An Egyptian Christian will remain in the United States for now, because even though he may have no such right, “he most assuredly has a right not to be tortured,” a federal court ruled.
The decision came in the case of Sameh Khouzam, 38, who has been in the U.S.
for about nine years, according to spokesman Sam Grace of Coptic News.
His supporters feared he would face sure torture under Egypt’s Islamic law, and
U.S. District Judge Thomas Vanaskie agreed that was possible.
“Judge Vanaskie found that there was a compelling case for the argument that
deportation would cause irreparable harm and that the record bore out that if Sameh was returned to Egypt, he probably would face torture,” Grace told WND.
“Protection against torture is an essential component of the rule of law and a democratic society,” the judge concluded. “While Khouzam may have no right to be in the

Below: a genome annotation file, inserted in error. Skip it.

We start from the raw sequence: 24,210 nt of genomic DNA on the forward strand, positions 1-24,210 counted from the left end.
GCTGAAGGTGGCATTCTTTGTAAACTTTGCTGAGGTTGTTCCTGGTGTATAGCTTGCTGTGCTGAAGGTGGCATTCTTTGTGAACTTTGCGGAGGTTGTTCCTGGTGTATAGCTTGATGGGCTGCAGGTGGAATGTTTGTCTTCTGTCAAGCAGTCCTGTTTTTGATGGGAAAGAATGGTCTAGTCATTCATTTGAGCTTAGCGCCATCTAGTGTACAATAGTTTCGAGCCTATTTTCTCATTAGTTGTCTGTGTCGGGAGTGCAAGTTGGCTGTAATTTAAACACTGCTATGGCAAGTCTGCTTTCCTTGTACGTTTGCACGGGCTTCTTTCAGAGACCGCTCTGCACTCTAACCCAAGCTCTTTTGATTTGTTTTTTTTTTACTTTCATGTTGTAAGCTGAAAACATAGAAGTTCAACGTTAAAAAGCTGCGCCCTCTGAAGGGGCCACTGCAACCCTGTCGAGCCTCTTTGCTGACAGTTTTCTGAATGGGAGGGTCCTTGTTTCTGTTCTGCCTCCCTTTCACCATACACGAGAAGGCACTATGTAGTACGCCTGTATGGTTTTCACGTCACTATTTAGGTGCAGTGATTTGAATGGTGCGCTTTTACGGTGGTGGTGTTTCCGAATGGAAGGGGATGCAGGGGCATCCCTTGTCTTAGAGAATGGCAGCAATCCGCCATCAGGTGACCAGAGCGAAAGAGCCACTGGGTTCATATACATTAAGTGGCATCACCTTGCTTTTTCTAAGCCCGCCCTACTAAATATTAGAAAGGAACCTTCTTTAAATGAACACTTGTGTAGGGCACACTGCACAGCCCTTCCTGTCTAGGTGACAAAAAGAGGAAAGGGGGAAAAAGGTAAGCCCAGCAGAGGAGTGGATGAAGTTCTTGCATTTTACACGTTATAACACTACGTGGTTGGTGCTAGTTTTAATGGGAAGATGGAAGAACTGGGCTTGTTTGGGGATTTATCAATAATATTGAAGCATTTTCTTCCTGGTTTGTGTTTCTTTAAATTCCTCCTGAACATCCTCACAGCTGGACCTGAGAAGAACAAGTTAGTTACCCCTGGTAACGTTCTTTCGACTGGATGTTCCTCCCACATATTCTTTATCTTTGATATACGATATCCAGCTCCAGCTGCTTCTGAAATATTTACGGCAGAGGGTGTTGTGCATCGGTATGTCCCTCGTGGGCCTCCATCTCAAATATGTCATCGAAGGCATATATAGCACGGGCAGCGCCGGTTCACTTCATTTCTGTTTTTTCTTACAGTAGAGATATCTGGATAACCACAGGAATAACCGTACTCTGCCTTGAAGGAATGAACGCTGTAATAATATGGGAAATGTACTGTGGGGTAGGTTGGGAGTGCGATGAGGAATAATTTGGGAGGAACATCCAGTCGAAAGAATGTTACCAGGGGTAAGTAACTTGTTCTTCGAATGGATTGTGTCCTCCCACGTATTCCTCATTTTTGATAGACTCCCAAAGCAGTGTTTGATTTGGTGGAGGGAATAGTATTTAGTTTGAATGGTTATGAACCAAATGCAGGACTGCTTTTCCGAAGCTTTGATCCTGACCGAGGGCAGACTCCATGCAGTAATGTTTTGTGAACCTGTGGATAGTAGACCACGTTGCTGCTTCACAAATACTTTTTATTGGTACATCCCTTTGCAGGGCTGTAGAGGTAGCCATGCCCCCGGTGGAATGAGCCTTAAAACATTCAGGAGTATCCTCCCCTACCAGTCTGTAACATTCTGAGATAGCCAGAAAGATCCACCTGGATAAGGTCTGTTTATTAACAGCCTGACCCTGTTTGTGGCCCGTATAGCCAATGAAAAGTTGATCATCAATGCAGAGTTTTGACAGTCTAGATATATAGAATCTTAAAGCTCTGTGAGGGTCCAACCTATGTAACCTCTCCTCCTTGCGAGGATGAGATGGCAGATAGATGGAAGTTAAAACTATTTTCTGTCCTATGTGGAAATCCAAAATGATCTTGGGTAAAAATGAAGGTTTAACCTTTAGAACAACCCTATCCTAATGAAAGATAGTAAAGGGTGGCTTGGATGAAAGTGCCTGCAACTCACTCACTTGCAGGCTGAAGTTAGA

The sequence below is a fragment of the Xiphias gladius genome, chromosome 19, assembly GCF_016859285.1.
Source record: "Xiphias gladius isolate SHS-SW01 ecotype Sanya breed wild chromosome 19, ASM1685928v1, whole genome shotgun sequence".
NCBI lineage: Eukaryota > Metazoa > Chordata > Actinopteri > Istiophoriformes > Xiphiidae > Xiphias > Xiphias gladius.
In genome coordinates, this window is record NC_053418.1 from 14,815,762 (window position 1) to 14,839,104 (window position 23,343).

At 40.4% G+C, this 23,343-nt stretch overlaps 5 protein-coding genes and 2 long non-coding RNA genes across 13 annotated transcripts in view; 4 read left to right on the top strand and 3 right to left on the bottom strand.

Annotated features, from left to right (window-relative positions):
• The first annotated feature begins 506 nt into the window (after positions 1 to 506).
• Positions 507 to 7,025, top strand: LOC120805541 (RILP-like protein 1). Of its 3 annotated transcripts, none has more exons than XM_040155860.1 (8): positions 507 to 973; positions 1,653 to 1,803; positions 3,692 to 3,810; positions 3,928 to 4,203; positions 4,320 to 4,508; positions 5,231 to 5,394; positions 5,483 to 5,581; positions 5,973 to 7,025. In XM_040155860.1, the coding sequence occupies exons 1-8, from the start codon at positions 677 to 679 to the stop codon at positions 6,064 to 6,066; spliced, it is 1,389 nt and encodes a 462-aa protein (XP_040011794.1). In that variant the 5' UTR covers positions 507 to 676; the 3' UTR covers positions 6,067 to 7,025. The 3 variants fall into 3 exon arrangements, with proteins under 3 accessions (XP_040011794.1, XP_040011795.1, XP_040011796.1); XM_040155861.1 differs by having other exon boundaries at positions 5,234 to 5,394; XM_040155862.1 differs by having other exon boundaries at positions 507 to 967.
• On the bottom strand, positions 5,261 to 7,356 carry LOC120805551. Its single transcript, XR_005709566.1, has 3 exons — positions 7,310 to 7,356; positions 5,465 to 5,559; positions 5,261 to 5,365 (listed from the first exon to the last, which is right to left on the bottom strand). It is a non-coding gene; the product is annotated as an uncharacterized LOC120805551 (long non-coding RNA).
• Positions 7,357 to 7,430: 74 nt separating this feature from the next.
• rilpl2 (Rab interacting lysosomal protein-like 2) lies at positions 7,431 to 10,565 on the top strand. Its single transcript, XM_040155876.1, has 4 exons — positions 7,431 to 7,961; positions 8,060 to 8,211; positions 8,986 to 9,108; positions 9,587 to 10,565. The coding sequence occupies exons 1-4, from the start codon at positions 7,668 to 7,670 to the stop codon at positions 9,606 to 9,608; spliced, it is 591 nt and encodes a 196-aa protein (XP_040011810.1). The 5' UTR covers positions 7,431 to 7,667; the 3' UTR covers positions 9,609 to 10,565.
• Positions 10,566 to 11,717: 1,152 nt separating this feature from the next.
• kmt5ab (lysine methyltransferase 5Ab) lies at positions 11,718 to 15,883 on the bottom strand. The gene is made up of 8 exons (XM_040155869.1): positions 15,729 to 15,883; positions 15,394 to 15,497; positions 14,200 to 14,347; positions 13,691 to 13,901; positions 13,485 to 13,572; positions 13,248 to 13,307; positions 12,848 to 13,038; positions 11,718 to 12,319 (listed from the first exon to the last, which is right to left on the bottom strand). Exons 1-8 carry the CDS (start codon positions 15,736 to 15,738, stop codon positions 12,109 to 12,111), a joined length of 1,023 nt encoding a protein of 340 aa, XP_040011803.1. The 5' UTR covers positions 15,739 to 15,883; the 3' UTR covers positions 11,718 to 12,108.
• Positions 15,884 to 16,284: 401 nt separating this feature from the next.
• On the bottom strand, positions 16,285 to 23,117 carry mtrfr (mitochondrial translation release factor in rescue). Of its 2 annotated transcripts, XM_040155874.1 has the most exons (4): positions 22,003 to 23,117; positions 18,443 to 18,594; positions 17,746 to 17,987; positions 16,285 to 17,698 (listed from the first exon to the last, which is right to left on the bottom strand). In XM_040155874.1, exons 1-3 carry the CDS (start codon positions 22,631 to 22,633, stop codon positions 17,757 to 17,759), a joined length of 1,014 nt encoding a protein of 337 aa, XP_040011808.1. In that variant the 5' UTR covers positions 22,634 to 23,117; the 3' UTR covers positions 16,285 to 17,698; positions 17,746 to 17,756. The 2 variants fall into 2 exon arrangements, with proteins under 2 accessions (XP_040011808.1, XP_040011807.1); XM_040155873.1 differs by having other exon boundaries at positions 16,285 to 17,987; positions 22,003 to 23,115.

United States, he most assuredly has a right not to be tortured.”
Grace said the judge appeared to distrust assurances from the State Department
that Egypt had promised Khouzam would not be punished if he would return to the land he
fled while under threat of violence unless he and his family converted to Islam.
“Khouzam has presented a claim that his removal will violate the [Convention Against Torture.] In this regard, no showing has been made by [the government] that removal based upon diplomatic assurances by a country known to have engaged in torture is consistent with the CAT,” the judge wrote.
He added: “The protection against torture on which the principle of non-return
rests is a fundamental right that is important to the rule of law and essential to a democratic society.”
The record indicates, the judge said, “a probability of torture upon Khouzam’s return to Egypt. The Court of Appeals for the 2nd Circuit found it more likely than not that Khouzam will be tortured, and the record before this court does not show otherwise.”
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